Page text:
Old tyres can become a climate-friendly fuel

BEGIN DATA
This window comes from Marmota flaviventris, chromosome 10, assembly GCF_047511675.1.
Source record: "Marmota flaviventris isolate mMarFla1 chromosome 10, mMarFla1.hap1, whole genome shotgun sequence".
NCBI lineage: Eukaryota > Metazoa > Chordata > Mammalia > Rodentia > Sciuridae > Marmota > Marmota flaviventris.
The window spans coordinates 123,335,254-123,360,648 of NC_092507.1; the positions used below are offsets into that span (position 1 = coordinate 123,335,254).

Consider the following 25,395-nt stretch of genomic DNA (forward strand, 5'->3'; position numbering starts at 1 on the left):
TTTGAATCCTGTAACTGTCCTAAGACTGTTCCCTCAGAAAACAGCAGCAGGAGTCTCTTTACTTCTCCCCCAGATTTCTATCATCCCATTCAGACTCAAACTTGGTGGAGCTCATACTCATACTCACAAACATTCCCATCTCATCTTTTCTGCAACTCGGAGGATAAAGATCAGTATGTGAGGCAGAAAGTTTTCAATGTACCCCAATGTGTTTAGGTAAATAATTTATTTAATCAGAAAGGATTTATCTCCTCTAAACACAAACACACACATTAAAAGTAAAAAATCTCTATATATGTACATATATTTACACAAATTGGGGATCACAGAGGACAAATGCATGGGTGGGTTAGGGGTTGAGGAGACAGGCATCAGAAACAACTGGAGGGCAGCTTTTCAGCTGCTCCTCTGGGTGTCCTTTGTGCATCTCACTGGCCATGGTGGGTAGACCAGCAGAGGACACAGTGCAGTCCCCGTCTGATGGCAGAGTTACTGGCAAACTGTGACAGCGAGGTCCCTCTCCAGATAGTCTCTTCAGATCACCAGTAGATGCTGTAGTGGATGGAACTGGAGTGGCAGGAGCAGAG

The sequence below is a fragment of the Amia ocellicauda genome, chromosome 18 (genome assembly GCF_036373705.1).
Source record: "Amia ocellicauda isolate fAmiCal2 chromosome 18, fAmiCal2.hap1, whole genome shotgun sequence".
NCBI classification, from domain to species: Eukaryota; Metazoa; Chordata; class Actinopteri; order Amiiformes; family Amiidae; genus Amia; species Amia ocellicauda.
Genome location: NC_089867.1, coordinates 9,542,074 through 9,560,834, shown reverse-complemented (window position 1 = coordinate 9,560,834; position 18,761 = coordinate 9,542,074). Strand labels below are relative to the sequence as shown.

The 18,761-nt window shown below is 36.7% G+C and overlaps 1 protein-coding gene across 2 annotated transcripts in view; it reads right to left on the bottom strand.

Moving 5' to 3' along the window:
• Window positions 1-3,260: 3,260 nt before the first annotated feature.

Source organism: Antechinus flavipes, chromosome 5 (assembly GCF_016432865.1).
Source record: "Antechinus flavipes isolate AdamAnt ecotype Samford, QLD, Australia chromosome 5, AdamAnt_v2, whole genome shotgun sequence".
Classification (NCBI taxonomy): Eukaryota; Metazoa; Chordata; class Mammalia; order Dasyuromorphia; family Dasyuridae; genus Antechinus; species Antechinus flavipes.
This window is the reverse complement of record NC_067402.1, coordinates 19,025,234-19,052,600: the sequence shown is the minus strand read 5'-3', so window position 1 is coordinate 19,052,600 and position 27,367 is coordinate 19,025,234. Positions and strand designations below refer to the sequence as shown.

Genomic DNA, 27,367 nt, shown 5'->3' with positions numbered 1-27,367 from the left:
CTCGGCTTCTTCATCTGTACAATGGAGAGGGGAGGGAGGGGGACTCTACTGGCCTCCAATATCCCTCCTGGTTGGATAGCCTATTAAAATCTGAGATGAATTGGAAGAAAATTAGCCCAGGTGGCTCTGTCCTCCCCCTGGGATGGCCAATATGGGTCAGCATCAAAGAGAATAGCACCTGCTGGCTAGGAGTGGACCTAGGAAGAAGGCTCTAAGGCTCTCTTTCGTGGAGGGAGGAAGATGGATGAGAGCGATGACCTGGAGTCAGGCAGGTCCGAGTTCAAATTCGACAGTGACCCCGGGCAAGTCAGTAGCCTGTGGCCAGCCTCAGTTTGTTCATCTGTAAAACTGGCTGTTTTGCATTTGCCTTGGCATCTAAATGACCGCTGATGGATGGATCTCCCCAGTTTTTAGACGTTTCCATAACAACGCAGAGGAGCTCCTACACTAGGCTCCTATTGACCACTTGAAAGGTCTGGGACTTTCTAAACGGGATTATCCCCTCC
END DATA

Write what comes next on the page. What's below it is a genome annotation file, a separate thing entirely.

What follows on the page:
GETTING rid of old tyres has long been a problem. Every year more than a billion reach the end of the road. Until recently, most were thrown into landfills or piled up in storage yards, which occasionally caught fire. Tougher environmental laws mean many countries now insist tyres are recycled. And they are, sort of. Some of the methods might be better than dumping them, but they are not especially green. Energy recovery is one common method. This involves burning tyres in an incinerator to generate electricity, or as a supplementary fuel to provide heat for cement kilns and other industrial processes. But that produces planet-warming pollution. Tyres can be used whole or shredded in construction projects, such as building embankments or repairing roads. There are, however, concerns about chemicals from the tyres leaching out and contaminating the ground. Some firms, therefore, have begun exploring an alternative, pleasingly symmetrical idea. Since tyres are mostly made from hydrocarbons, it should be possible in principle to turn old tyres into low-carbon fuel which can be used to run the vehicles they came from. One of the most ambitious firms pursuing the idea is Wastefront, which is based in Oslo, in Norway. Later this year the company will start building a giant tyre-recycling plant in Sunderland in north-east England. In a couple of years, when the plant is fully operational, it will be able to turn 8m old tyres into new products, including some 25,000 tonnes of a gooey black liquid called tyre derived oil (TDO). The process works by deconstructing a tyre into its three main components. One is steel, which is used to brace the structure of a tyre and which can be readily recycled. The second is carbon black, a powdery, soot-like form of carbon used to improve the durability of the tyre. The third is rubber. Some of that will be natural rubber obtained from the sap of rubber trees. Some will be the synthetic sort, which is made in factories from crude oil. In order to do the deconstructing, the tyres are first shredded and the steel bracing removed. The remaining material then goes through a process called pyrolysis. This involves exposing a material to high temperatures in the absence of air. That causes the rubber to decompose into a mix of hydrocarbon gases, which are drawn off. What is left behind is pure carbon black. Once the drawn-off gas has cooled down, a proportion of it liquefies into TDO. The remaining gases, which include methane, are funnelled back around to be burned, fuelling the reactor. This, says Vianney Vales, Wastefronts boss, creates a closed-loop system that prevents emissions. The overall output of the process by weight is 40% TDO, 30% carbon black, 20% steel and 10% gas. The carbon black can be re-used to make new tyres. That is of interest to tyre-makers because it helps efforts to become carbon neutral. Producing new carbon black requires the partial burning of heavy oil residues or coal, which produces plenty of greenhouse-gas emissions. The recovered TDO is similar to crude oil fresh from the ground, and is well-suited for making diesel. To do that, Wastefront is working with Vitol, a Swiss company that is the worlds largest independent oil trader, and which operates a number of refineries around the world. While not completely carbon-neutral, diesel made from TDO does produce an 80-90% reduction in emissions of carbon dioxide, the main greenhouse gas, compared with the conventional fuel. The future market for cleaner fuels is likely to remain substantial, even though electric vehicles are steadily replacing those with combustion engines. Fossil-fuelled vehicles will remain on the road for decades to come, particularly large commercial vehicles like lorries, which are harder to electrify and which are big burners of diesel. The fuel will also be needed by trains and ships. So, anything that helps to clean up overall emissions during what will be a long transition to the electrification of transport is usefulespecially if it also shrinks a mountainous waste problem. Curious about the world? To enjoy our mind-expanding science coverage, sign up to Simply Science, our weekly subscriber-only newsletter.